My dad passed away one year ago yesterday.

I was going to write something about this yesterday, but I couldn’t think of anything to say. I’m still not sure what I’ll say about it today. It took me a couple of days before I managed to write an entry about his death when it happened last year. I miss him and I think about him pretty often, but that’s probably not a surprise to anyone.

Reflecting back on it now it occurs to me that I’m entering that stage of life where losing people close to me is going to happen more frequently. My father-in-law passed two years ago — it doesn’t seem like it’s been that long — all of my uncles on my mother’s side have been gone for years, my grandparents have been gone for over a decade, good friends of mine have left the world sooner than they should have, and now it’s been a year since my dad died. Some of those deaths were unexpected, but the last couple haven’t been.

I’m not sure how to feel about that. My reactions are mixed between the emotional and selfish side that wants to hold onto loved ones for as long as possible and the logical, rational side that says this is a part of life that shouldn’t come as a surprise. I guess the best that I can do is to appreciate the good times we had and that I continue to have with those still here. If your dad is still around today give him a hug for me. I bet he’ll appreciate it.

 

My father has passed away.

Albert Axsom — Jay to his friends and family — died in the early morning hours on Monday, July 21st, 2014. He was 73 years old and his 40th wedding anniversary to my mother was just the day before he passed. The cause was complications from a blood clot in his arm that had broken up and migrated to his lungs. He was on life support and my family made the decision to wean him off of it and let him pass peacefully. I was present and a part of that decision. It’s a decision I’ve been thinking about ever since. I’m still convinced it was the right thing to do, but it still bothers me. It’s part of why it’s taken me several days to write this entry.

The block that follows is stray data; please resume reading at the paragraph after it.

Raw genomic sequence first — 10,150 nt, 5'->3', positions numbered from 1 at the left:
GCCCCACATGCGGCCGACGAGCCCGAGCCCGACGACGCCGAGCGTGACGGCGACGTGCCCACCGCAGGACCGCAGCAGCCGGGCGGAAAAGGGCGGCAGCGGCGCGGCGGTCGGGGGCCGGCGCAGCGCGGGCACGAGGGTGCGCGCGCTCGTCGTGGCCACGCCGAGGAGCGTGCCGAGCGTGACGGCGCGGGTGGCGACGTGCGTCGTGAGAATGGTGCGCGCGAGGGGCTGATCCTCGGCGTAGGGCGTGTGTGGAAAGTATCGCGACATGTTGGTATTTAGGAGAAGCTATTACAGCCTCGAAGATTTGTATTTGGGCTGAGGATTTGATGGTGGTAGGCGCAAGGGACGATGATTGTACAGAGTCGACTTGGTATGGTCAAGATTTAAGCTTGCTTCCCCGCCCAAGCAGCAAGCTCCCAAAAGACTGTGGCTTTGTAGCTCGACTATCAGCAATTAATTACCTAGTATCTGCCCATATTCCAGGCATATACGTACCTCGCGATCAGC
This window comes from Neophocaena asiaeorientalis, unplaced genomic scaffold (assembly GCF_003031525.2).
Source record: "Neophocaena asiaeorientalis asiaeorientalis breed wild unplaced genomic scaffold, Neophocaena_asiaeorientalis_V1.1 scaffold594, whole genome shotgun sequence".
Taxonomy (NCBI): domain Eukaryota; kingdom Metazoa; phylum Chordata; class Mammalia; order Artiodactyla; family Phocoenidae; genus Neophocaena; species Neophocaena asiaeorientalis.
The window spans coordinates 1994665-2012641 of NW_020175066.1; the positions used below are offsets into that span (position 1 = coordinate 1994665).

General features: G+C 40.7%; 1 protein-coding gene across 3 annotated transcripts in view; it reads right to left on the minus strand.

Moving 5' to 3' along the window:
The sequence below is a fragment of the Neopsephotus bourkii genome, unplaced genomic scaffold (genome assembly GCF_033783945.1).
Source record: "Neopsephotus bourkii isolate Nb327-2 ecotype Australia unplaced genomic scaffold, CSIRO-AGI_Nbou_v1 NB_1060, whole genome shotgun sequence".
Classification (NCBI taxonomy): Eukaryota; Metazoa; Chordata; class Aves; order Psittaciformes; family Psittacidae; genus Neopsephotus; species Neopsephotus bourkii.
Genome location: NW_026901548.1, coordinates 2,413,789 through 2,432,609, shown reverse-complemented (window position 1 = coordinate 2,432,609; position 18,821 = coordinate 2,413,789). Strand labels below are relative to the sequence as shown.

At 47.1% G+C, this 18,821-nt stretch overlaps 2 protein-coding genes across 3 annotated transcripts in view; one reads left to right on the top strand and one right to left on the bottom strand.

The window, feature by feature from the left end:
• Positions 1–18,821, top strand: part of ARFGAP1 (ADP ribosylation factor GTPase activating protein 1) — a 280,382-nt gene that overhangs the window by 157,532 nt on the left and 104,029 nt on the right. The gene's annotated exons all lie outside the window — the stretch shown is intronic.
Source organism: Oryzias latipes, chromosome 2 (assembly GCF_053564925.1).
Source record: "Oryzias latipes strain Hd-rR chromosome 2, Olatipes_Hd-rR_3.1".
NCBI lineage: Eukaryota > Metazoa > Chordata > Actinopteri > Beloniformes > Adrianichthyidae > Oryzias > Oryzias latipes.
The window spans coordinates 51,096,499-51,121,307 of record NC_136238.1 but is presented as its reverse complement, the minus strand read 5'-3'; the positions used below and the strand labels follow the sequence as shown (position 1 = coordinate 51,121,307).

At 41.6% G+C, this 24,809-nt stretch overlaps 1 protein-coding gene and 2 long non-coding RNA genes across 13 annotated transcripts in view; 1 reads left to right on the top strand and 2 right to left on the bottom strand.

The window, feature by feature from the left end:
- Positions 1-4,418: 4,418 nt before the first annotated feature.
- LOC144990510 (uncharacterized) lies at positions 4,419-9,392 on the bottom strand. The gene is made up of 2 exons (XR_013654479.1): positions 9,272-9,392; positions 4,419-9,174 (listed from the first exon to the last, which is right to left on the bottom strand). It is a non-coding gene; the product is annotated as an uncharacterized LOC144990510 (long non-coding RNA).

Jay was not my biological father, but you’d never have known just by observing us. He took on three kids that weren’t his own when he married my mother and always treated us as though we were blood relatives. He was the only father my sister ever knew as our biological father had died when she was only a couple months old. He did his best in trying to raise us and he took pride in us as only a true father can.  He was a voracious reader of books until his eyesight deteriorated too much from diabetes to see the words on the page. He loved to cook and always had a new kitchen gadget to show you or recipe to try when you came to visit. He and my mother spent their summers making jam and preserves which they gave away to just about everyone they met. His cabbage relish is still one of the very few ways I’ll ever eat cabbage.  He was one of the most friendly people I’ve ever known and was able to strike up a conversation with people he’d just met as though he’d known them all his life. He wasn’t always easy to get along with — no one is — but you never doubted that he loved you.

Dad’s passing isn’t entirely unexpected as he has been suffering the effects of his diabetes for many years. Near the end he was having trouble seeing his computer screen and had taken to just listening to recipe videos on YouTube. He had to get around using a walker and was almost always tied to a portable oxygen tank. Trips to a clinic for dialysis had long been a routine for him. All of that is over for him now. He was as good a father as anyone could have hoped for and I am going to miss him terribly in the days and years to come.